Julian Dashper (29 February 1960, in Auckland, New Zealand – 30 July 2009), was regarded as one of New Zealand's most well known contemporary artists.
In 2001 he was awarded a senior Fulbright fellowship to be based as an artist in residence at the Chinati Foundation in Marfa, Texas. Dashper’s work from the last 25 years has recently been the subject of a major touring retrospective in America (the first ever such exhibition for a resident New Zealand artist), curated by Christopher Cook and David Raskin.
Dashper’s work focuses on the histories, theories and more general or popular ideas of abstraction (in particular abstract painting), conceptualism and minimalism as a working methodology. The geographical positioning of New Zealand globally and how this country receives and disseminates visual information is also a core subject in Dashper's work. His practice manifests itself in various forms, including paintings, unique photographs of paintings, found objects which he infuses with abstract images, various multiples plus limited edition CD and 12” polycarbonate recordings of impromptu performances he has been involved with or heavily orchestrated.
Respectful, even affectionate references to local culture and art history are always present in Dashper’s work, whilst his own adaptations of abstraction, conceptualism and minimalism fully acknowledge their lineage within international art. As curator (and director of the Adam Art Gallery in Wellington) Christina Barton expresses it, Dashper has “the unique perspective of attending to an internationalist art history from a distance, enabling him to devise strategies to work around his geographical isolation whilst simultaneously articulating its effects.” Dashper is represented in all the major public collections in New Zealand: MCA, Sydney; Ludwig Forum für Internationale Kunst, Aachen, Germany; Sheldon Museum of Art, Lincoln, Nebraska; The University of Auckland Art Collection; Ulrich Museum of Art, Wichita, Kansas and the Stedelijk Museum in Amsterdam.
Visiting scholar at the University of Sydney in 2008, Dashper lived in Auckland and traveled regularly. His first New Zealand retrospective, Julian Dashper: Professional Practice, was held at the Gus Fisher Gallery in 2010.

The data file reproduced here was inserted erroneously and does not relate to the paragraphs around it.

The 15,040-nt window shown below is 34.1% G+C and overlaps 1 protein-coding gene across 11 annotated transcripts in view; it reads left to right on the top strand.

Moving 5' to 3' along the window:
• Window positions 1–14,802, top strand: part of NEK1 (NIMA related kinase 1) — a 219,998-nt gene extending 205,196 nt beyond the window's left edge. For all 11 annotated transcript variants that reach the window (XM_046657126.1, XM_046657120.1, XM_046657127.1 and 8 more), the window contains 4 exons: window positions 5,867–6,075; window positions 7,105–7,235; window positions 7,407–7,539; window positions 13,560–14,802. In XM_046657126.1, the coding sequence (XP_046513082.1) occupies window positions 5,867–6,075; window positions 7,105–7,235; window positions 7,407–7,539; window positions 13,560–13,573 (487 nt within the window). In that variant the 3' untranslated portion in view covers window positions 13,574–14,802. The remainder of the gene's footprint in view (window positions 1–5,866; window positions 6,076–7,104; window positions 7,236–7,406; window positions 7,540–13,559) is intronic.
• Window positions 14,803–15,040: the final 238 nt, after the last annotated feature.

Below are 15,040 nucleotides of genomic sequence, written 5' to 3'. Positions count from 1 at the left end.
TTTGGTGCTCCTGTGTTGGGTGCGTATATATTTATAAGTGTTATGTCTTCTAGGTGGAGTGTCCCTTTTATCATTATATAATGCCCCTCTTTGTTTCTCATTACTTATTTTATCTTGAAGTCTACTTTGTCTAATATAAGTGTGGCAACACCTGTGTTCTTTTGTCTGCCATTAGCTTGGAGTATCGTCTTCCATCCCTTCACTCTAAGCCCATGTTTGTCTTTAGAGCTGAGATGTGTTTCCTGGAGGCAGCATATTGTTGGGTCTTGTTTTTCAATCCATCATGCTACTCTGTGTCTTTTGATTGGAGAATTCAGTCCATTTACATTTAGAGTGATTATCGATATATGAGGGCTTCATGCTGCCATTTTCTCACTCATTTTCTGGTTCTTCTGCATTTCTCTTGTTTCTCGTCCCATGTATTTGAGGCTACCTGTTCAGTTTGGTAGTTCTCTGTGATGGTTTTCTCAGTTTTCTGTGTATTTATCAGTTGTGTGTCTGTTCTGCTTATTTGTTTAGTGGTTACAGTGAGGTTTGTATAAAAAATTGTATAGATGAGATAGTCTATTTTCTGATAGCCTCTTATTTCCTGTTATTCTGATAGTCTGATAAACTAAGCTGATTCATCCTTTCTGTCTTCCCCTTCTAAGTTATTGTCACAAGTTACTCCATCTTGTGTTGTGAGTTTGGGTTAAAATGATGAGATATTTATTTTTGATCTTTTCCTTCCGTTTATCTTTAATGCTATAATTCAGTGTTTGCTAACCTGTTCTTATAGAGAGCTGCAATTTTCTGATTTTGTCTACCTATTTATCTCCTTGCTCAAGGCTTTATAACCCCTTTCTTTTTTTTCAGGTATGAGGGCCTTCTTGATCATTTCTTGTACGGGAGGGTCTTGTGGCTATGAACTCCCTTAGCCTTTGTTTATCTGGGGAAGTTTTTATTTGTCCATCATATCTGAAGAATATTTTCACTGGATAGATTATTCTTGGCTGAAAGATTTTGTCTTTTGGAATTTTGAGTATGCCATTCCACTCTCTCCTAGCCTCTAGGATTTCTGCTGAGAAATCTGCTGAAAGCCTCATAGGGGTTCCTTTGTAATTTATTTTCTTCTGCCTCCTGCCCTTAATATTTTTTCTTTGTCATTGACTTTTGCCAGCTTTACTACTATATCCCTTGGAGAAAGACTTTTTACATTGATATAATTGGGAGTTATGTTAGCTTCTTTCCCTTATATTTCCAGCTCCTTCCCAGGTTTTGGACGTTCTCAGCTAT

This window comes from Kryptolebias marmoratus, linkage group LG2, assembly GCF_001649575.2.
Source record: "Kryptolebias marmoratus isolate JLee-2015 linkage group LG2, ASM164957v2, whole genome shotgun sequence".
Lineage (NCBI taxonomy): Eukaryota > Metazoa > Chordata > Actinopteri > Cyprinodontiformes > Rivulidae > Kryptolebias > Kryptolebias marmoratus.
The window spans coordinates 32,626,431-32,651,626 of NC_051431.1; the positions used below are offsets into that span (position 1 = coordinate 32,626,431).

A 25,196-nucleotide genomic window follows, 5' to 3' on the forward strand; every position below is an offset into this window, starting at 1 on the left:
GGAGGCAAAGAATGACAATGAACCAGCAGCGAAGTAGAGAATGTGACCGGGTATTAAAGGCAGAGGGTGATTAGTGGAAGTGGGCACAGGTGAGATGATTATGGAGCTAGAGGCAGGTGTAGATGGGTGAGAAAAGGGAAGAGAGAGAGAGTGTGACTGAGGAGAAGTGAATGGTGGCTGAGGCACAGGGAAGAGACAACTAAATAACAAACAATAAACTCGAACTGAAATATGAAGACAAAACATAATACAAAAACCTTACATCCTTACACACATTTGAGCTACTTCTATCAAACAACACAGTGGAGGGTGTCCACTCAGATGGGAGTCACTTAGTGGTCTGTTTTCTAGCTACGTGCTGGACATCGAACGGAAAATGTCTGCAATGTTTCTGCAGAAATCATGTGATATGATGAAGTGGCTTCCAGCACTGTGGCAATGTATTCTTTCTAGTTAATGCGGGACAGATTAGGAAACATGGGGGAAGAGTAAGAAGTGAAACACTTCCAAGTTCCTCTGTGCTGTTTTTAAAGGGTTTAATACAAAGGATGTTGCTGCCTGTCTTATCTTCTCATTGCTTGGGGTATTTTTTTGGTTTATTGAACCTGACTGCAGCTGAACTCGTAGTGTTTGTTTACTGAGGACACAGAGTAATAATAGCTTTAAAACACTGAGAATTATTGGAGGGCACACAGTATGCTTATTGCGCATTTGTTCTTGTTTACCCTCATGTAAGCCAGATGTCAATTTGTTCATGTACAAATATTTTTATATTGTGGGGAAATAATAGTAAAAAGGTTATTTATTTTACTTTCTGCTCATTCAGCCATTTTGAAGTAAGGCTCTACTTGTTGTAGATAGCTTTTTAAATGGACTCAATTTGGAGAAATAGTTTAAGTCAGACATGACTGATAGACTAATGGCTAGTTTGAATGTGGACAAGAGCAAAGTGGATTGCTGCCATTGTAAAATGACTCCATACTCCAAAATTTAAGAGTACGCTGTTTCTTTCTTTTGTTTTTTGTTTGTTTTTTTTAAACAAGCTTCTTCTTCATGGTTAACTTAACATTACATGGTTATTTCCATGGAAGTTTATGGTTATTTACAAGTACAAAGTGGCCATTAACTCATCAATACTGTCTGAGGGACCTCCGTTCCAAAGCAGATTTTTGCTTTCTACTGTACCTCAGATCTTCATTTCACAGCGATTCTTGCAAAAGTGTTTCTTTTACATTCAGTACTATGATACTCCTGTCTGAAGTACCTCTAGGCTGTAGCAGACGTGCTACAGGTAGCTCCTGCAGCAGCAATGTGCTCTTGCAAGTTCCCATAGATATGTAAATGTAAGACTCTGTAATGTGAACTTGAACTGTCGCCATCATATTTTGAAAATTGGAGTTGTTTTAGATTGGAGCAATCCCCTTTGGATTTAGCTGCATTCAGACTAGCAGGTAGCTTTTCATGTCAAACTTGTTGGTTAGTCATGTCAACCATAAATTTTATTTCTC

Untitled (The Warriors) 1998. Vinyl on drumheads with junior drumkit. Dimensions variable. Courtesy of the artist, Sue Crockford Gallery, Auckland and Kaliman Gallery, Sydney. Photo by Ashley Barber.
Copyright © Julian Dashper
This is a two-dimensional representation of a copyrighted sculpture, statue or any other three-dimensional work of art. As such it is a derivative work of art, and per US Copyright Act of 1976, § 106(2) who owns copyright of the original has the exclusive right to authorize derivative works. Per § 107 it is believed that reproduction for criticism, comment, teaching and scholarship constitutes fair use and does not infringe copyright. It is believed that the use of a picture to illustrate the three-dimensional work of art in question, to discuss the artistic genre or technique of the work of art or to discuss the artist or the school to which the artist belongs on the English-language Wikipedia, hosted on servers in the United States by the non-profit Wikimedia Foundation, qualifies as fair use under United States copyright law. Any other uses of this image, on Wikipedia or elsewhere, might be copyright infringement. To the uploader: please add a detailed fair use rationale for each use as well as copyright information on the original artwork.
- Wolgamott, L. Kent (2006-02-07). "Julian Dashper’ retrospective is about ideas more than objects". Lincoln Journal Star. Retrieved 2008-05-18.
- Raskin, David (2005). "Flat" (PDF). Archived from the original (PDF) on September 15, 2006. Retrieved 2008-05-18.
- Taylor, Larry (2006). ""Midwestern Unlike You and Me: New Zealand’s Julian Dashper" 6 August - 6 November, 2005, Sioux City Art Center, Sioux City, IA". Reconstruction: Studies in contemporary culture 6 (4). ISSN 1547-4348. Retrieved 2008-05-18.
- Klaasmeyer, Kelly (2003-11-06). "Image-Free Art". Houston Press (Village Voice Media). Retrieved 2008-05-18.